Once I was cleared, I hit the gym with a vengeance. But not in the right way. I was still nervous of my back (see above about no physical therapy) so I was self-restricted to the machines in the gym, no free weights or cables. I never trained legs, other than on the stepper. I only recently started to do crunches after realizing that my abs were totally shot. And they were: totally shot. I was basically doing two types of weight session: heavy push day and heavy pull day, but secure on the machines so not involving any kind of balance or core stability work. This was usually on a Monday and Tuesday. On the days I have class, I usually head up to the VTC on Wednesday, so that cuts out any gym work for the rest of the week. But when home for the week, I had nothing to do but go back on Thursday and Friday and repeat the same training, which meant I was hitting push and pull heavy twice in one week, which meant over-training.
Recently, I have found a hard realization but also a solution for the future. I have been to two sessions now with personal trainers at a gym running sessions called ‘explosive performance.’ What this effectively is is rehab/ flexibility/ strength / core work all rolled into one. It is basically athlete training / injury prevention. I trained the first two sessions and between them was following the exercises they gave me. I first approached the trainer after seeing the sessions happening in the gym and seeking advice about how to get back into leg training and rehab the knee. They do nothing specifically for the knee, but everything around it, which is healing the knee. What I mean by that, is that I was absolutely humiliated, rolling around on the green area in the gym, realizing that my core and legs were shot. This is from the same guy who walked with ease from the team cabin all the way up to the ridge wearing my full belt and plate carrier with ease at CLC a couple of weeks ago, to join the squad at the ORP. Or so I thought.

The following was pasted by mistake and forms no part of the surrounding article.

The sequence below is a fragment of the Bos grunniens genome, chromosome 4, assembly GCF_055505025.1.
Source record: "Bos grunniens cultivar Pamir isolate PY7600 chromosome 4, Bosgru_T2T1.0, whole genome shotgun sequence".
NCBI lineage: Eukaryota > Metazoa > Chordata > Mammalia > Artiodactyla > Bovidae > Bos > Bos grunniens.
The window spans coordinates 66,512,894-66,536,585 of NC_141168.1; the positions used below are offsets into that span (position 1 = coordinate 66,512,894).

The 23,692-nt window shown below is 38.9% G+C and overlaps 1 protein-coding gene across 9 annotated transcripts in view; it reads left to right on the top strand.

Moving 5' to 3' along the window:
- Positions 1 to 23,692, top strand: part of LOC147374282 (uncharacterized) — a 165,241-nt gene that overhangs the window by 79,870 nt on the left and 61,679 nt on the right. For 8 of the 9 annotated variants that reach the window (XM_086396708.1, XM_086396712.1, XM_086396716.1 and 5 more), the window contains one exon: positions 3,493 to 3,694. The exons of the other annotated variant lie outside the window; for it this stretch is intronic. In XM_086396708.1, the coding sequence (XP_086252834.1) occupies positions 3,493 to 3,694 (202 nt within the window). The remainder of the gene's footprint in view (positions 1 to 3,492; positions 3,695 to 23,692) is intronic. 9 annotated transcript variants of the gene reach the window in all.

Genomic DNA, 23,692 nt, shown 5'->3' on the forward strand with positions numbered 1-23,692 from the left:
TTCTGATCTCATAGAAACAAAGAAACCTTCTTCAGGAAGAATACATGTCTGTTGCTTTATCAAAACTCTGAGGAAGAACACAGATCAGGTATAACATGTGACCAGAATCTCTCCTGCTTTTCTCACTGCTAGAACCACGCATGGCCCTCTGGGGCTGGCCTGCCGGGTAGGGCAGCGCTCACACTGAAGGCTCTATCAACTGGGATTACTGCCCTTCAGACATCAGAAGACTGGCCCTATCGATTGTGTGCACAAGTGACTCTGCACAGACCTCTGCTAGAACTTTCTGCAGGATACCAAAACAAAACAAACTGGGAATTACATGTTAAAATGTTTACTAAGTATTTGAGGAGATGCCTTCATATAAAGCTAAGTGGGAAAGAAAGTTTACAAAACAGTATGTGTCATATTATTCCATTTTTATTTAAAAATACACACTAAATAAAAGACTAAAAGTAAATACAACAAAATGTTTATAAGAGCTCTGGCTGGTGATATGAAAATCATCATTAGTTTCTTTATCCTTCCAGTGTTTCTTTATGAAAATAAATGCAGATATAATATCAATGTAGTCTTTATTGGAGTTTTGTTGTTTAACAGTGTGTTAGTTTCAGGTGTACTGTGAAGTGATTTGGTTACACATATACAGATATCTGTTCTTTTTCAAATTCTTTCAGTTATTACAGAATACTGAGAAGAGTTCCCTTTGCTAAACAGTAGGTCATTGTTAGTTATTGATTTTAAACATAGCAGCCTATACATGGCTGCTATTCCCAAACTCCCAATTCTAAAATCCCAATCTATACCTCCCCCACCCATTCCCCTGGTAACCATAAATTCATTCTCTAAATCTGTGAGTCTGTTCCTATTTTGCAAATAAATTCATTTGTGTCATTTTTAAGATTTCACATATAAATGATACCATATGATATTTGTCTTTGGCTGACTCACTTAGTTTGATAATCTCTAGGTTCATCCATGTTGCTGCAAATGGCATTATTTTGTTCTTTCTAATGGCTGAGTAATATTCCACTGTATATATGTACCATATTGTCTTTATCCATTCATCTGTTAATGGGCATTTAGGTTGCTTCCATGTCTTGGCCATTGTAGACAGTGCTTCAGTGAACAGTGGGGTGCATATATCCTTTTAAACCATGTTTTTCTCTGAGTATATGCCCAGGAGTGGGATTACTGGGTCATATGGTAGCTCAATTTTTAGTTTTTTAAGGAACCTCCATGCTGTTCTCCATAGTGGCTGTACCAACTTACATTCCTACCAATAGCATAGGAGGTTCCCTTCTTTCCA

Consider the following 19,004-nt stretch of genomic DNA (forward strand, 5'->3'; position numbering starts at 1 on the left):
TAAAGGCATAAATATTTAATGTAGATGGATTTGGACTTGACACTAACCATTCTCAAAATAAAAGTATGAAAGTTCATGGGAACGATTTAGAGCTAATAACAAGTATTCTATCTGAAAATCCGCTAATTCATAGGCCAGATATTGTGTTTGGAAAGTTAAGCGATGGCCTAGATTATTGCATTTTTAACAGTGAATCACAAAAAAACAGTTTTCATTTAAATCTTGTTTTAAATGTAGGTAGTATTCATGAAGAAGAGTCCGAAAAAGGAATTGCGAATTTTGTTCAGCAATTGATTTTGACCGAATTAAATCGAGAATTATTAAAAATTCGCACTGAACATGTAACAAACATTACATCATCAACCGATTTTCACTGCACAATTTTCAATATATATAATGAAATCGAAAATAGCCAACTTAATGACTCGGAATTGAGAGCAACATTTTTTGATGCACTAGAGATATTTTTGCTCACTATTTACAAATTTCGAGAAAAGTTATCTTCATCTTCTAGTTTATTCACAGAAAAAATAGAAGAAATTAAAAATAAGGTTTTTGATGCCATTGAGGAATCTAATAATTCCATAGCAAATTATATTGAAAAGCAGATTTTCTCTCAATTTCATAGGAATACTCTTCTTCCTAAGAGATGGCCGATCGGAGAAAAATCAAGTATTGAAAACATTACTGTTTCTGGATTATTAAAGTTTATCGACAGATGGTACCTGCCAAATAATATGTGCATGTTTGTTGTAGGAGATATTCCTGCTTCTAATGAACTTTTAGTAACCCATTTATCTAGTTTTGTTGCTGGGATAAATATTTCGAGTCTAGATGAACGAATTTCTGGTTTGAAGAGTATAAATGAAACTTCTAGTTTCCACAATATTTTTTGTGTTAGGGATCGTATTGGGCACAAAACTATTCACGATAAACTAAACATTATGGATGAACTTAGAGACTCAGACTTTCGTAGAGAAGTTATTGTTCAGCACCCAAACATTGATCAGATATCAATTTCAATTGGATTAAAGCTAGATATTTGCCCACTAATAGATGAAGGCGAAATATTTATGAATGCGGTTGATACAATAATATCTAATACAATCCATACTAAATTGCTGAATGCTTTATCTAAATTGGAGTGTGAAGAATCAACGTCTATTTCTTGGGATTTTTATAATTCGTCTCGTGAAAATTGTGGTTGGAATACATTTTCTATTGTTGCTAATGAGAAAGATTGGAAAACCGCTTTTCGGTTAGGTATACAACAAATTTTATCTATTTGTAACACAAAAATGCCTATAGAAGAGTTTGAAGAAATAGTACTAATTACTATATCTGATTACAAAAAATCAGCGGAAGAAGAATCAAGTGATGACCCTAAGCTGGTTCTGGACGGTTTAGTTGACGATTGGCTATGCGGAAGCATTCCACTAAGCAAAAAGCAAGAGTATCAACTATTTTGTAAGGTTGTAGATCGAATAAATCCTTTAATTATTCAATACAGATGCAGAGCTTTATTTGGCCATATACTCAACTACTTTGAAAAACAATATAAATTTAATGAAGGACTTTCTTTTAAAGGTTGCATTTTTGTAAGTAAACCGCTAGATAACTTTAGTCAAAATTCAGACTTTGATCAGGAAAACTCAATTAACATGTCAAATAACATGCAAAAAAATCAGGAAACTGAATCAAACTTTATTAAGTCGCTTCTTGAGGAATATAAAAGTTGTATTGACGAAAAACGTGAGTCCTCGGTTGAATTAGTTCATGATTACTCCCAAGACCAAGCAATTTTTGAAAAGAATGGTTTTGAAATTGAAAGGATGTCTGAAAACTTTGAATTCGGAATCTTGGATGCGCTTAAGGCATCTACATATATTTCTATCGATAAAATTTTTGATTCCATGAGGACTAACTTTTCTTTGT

I realized after a few short stretches and basic exercises on the mats that my hamstrings, core etc were just rubble. There is hope though, because I can already feel myself getting better and coming back. But in all my career I have never actually done this sort of training. This is scientific athlete training, not running over mountains with rucks! The thing about it is though, it makes you feel absolutely humiliated and destroys you in the moment, but it feels amazing. I have already started to break out my normal weights routine into the cable area, still not so much the free weights, but adding cable exercises that use the core as well as the push / pull. Thing is, there is something about this that just activates you, and makes you feel amazing. Maybe just the endorphin rush! So it is hard to describe the benefits, but I cannot recommend it enough.
Yesterday, he had me doing ‘Turkish get-ups’ as one exercise with the kettle bell. Basically from laying on your back holding the kettle-bell up in the air, to standing, and back down, all while holding the weight above you. By the third set he had me at 26 lbs. He told me that the male standard is 56 lbs. Oops. Many goals to get to!
Why might this be relevant to you? I have no idea who you are reading this, but I urge to you take a good look at your overall fitness and flexibility / core strength. You may, like me, be a little overweight and think you are doing fine, but the chances are, you may well not be, and you could benefit from this type of program. You don’t even need to sped money on a personal trainer, there are books about core / bodyweight type exercises. You can also get advice and tips from JohnnyMac on the MVT Forum (which is free to join), who often writes about this type exercise, and until now, even I had not idea where he was really coming from. This is really going to help in a real way to injury-proof your body and make you a better, more resilient and more effective tactical athlete.